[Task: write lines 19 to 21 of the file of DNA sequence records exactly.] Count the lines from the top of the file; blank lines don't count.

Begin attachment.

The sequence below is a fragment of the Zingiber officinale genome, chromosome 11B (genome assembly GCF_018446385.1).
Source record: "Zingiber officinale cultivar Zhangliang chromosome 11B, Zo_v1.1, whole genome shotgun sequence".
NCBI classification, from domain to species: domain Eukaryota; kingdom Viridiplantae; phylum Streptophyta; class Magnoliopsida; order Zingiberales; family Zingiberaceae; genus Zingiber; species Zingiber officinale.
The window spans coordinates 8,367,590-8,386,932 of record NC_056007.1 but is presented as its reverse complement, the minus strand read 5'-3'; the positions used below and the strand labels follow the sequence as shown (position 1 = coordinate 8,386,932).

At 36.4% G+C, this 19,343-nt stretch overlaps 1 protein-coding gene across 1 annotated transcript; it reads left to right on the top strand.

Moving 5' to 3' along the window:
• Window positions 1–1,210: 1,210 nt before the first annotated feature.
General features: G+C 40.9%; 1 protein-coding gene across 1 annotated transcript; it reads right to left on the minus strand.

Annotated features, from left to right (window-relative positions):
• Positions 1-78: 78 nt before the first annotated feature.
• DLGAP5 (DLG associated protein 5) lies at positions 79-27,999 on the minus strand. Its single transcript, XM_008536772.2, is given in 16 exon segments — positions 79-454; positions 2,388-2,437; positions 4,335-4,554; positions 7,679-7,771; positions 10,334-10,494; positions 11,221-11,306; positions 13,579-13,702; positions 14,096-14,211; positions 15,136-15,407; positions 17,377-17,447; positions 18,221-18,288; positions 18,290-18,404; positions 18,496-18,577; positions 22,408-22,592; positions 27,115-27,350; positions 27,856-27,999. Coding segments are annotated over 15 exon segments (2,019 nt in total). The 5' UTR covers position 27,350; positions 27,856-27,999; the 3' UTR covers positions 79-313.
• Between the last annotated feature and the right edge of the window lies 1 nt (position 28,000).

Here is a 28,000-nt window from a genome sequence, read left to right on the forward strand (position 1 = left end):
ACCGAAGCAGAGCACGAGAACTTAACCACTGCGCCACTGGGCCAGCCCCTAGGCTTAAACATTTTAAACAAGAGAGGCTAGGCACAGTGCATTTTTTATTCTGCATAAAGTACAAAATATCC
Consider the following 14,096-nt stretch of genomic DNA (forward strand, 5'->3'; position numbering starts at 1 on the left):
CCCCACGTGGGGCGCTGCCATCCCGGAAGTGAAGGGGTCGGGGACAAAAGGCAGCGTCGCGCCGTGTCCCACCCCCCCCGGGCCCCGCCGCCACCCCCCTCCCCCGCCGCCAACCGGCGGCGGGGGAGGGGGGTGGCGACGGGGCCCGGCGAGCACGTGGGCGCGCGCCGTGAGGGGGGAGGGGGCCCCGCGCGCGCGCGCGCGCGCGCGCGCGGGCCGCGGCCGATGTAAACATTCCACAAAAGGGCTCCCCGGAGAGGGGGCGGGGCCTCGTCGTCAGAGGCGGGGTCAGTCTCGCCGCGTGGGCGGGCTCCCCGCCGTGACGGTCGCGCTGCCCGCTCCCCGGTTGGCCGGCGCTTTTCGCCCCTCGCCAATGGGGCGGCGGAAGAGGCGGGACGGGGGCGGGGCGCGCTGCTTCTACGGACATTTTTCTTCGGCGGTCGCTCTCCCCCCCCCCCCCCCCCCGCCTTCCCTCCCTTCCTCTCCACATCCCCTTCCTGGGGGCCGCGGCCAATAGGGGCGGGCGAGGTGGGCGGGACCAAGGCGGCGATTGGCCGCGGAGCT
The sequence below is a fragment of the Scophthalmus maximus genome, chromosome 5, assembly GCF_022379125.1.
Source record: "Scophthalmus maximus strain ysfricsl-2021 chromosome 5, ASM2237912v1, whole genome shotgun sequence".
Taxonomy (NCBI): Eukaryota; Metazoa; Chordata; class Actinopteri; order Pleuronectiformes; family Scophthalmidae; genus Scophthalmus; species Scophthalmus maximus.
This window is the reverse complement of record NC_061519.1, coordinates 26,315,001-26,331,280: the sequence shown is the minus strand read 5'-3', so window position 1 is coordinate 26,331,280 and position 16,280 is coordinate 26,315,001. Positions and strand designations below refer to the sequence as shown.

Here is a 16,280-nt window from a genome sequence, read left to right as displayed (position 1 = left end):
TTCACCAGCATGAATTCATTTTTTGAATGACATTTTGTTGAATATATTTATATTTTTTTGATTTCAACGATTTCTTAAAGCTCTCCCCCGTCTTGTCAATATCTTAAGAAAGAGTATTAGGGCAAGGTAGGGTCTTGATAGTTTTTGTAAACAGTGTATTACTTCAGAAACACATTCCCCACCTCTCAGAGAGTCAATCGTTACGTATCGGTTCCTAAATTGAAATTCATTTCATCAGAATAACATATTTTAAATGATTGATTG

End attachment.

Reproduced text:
Taxonomy (NCBI): Eukaryota; Metazoa; Chordata; class Actinopteri; order Pleuronectiformes; family Scophthalmidae; genus Scophthalmus; species Scophthalmus maximus.
This window is the reverse complement of record NC_061519.1, coordinates 26,315,001-26,331,280: the sequence shown is the minus strand read 5'-3', so window position 1 is coordinate 26,331,280 and position 16,280 is coordinate 26,315,001. Positions and strand designations below refer to the sequence as shown.

Here is a 16,280-nt window from a genome sequence, read left to right as displayed (position 1 = left end):